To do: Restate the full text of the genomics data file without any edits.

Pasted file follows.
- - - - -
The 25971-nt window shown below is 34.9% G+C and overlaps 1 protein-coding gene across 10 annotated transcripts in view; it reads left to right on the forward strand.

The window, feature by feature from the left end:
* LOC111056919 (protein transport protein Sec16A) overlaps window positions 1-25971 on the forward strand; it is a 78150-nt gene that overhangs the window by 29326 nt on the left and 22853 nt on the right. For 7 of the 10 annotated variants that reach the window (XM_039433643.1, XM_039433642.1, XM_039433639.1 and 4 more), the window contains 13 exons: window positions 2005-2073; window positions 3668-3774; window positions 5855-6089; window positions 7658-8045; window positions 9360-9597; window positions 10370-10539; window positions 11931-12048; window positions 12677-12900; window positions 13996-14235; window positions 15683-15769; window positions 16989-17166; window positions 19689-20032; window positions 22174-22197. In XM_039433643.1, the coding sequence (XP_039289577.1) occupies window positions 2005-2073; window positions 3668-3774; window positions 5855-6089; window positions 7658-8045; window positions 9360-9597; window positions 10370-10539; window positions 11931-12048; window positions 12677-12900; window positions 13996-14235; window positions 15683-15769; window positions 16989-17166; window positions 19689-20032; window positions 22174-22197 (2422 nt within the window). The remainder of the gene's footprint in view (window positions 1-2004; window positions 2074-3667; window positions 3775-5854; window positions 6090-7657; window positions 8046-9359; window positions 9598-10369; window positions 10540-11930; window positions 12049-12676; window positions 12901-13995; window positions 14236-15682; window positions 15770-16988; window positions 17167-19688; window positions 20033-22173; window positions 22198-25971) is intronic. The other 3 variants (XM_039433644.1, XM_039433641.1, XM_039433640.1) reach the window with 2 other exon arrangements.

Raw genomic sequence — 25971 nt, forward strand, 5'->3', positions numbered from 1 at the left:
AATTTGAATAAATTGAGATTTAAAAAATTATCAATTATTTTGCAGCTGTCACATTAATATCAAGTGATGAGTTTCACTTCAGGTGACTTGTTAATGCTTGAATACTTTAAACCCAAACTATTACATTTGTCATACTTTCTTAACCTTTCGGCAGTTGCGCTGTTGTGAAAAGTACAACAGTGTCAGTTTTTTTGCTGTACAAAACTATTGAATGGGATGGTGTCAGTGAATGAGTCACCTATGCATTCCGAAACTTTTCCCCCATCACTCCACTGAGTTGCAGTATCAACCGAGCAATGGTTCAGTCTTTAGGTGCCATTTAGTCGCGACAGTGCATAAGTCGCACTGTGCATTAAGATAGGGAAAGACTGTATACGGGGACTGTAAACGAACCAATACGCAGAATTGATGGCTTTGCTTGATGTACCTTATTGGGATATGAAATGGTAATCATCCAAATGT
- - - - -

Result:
The 25971-nt window shown below is 34.9% G+C and overlaps 1 protein-coding gene across 10 annotated transcripts in view; it reads left to right on the forward strand.

The window, feature by feature from the left end:
* LOC111056919 (protein transport protein Sec16A) overlaps window positions 1-25971 on the forward strand; it is a 78150-nt gene that overhangs the window by 29326 nt on the left and 22853 nt on the right. For 7 of the 10 annotated variants that reach the window (XM_039433643.1, XM_039433642.1, XM_039433639.1 and 4 more), the window contains 13 exons: window positions 2005-2073; window positions 3668-3774; window positions 5855-6089; window positions 7658-8045; window positions 9360-9597; window positions 10370-10539; window positions 11931-12048; window positions 12677-12900; window positions 13996-14235; window positions 15683-15769; window positions 16989-17166; window positions 19689-20032; window positions 22174-22197. In XM_039433643.1, the coding sequence (XP_039289577.1) occupies window positions 2005-2073; window positions 3668-3774; window positions 5855-6089; window positions 7658-8045; window positions 9360-9597; window positions 10370-10539; window positions 11931-12048; window positions 12677-12900; window positions 13996-14235; window positions 15683-15769; window positions 16989-17166; window positions 19689-20032; window positions 22174-22197 (2422 nt within the window). The remainder of the gene's footprint in view (window positions 1-2004; window positions 2074-3667; window positions 3775-5854; window positions 6090-7657; window positions 8046-9359; window positions 9598-10369; window positions 10540-11930; window positions 12049-12676; window positions 12901-13995; window positions 14236-15682; window positions 15770-16988; window positions 17167-19688; window positions 20033-22173; window positions 22198-25971) is intronic. The other 3 variants (XM_039433644.1, XM_039433641.1, XM_039433640.1) reach the window with 2 other exon arrangements.

Raw genomic sequence — 25971 nt, forward strand, 5'->3', positions numbered from 1 at the left:
AATTTGAATAAATTGAGATTTAAAAAATTATCAATTATTTTGCAGCTGTCACATTAATATCAAGTGATGAGTTTCACTTCAGGTGACTTGTTAATGCTTGAATACTTTAAACCCAAACTATTACATTTGTCATACTTTCTTAACCTTTCGGCAGTTGCGCTGTTGTGAAAAGTACAACAGTGTCAGTTTTTTTGCTGTACAAAACTATTGAATGGGATGGTGTCAGTGAATGAGTCACCTATGCATTCCGAAACTTTTCCCCCATCACTCCACTGAGTTGCAGTATCAACCGAGCAATGGTTCAGTCTTTAGGTGCCATTTAGTCGCGACAGTGCATAAGTCGCACTGTGCATTAAGATAGGGAAAGACTGTATACGGGGACTGTAAACGAACCAATACGCAGAATTGATGGCTTTGCTTGATGTACCTTATTGGGATATGAAATGGTAATCATCCAAATGT